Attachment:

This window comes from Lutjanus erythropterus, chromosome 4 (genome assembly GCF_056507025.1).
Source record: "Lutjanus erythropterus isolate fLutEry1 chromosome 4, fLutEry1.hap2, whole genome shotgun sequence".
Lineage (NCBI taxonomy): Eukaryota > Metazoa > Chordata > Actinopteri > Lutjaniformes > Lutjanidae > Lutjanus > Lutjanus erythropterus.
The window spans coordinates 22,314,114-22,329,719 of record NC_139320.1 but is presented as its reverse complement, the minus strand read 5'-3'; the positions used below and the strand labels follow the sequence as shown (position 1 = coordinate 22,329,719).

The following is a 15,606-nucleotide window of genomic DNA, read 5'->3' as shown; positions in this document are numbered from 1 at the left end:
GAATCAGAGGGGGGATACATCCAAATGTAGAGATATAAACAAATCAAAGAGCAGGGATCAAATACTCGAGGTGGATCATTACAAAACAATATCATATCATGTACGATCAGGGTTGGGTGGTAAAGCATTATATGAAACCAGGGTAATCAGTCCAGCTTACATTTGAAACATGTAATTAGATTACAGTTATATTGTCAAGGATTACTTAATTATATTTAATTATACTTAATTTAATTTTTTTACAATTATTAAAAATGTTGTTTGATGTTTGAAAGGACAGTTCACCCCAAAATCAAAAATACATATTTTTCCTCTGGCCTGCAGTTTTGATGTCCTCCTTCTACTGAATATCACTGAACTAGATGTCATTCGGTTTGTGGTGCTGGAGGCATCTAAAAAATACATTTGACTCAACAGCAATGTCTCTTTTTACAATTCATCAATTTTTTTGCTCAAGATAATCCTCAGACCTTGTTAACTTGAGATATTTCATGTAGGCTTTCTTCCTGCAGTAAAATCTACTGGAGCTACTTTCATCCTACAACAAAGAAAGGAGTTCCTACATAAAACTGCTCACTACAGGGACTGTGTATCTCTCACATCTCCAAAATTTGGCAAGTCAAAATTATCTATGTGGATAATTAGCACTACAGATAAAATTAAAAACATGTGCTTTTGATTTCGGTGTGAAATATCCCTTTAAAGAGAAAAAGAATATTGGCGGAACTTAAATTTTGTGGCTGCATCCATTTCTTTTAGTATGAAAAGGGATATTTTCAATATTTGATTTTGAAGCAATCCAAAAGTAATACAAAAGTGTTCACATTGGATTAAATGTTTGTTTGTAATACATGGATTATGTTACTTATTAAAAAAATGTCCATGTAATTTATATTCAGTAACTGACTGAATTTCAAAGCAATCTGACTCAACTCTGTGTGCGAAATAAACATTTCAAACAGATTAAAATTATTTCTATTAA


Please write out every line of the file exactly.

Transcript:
This window comes from Lutjanus erythropterus, chromosome 4 (genome assembly GCF_056507025.1).
Source record: "Lutjanus erythropterus isolate fLutEry1 chromosome 4, fLutEry1.hap2, whole genome shotgun sequence".
Lineage (NCBI taxonomy): Eukaryota > Metazoa > Chordata > Actinopteri > Lutjaniformes > Lutjanidae > Lutjanus > Lutjanus erythropterus.
The window spans coordinates 22,314,114-22,329,719 of record NC_139320.1 but is presented as its reverse complement, the minus strand read 5'-3'; the positions used below and the strand labels follow the sequence as shown (position 1 = coordinate 22,329,719).

The following is a 15,606-nucleotide window of genomic DNA, read 5'->3' as shown; positions in this document are numbered from 1 at the left end:
GAATCAGAGGGGGGATACATCCAAATGTAGAGATATAAACAAATCAAAGAGCAGGGATCAAATACTCGAGGTGGATCATTACAAAACAATATCATATCATGTACGATCAGGGTTGGGTGGTAAAGCATTATATGAAACCAGGGTAATCAGTCCAGCTTACATTTGAAACATGTAATTAGATTACAGTTATATTGTCAAGGATTACTTAATTATATTTAATTATACTTAATTTAATTTTTTTACAATTATTAAAAATGTTGTTTGATGTTTGAAAGGACAGTTCACCCCAAAATCAAAAATACATATTTTTCCTCTGGCCTGCAGTTTTGATGTCCTCCTTCTACTGAATATCACTGAACTAGATGTCATTCGGTTTGTGGTGCTGGAGGCATCTAAAAAATACATTTGACTCAACAGCAATGTCTCTTTTTACAATTCATCAATTTTTTTGCTCAAGATAATCCTCAGACCTTGTTAACTTGAGATATTTCATGTAGGCTTTCTTCCTGCAGTAAAATCTACTGGAGCTACTTTCATCCTACAACAAAGAAAGGAGTTCCTACATAAAACTGCTCACTACAGGGACTGTGTATCTCTCACATCTCCAAAATTTGGCAAGTCAAAATTATCTATGTGGATAATTAGCACTACAGATAAAATTAAAAACATGTGCTTTTGATTTCGGTGTGAAATATCCCTTTAAAGAGAAAAAGAATATTGGCGGAACTTAAATTTTGTGGCTGCATCCATTTCTTTTAGTATGAAAAGGGATATTTTCAATATTTGATTTTGAAGCAATCCAAAAGTAATACAAAAGTGTTCACATTGGATTAAATGTTTGTTTGTAATACATGGATTATGTTACTTATTAAAAAAATGTCCATGTAATTTATATTCAGTAACTGACTGAATTTCAAAGCAATCTGACTCAACTCTGTGTGCGAAATAAACATTTCAAACAGATTAAAATTATTTCTATTAA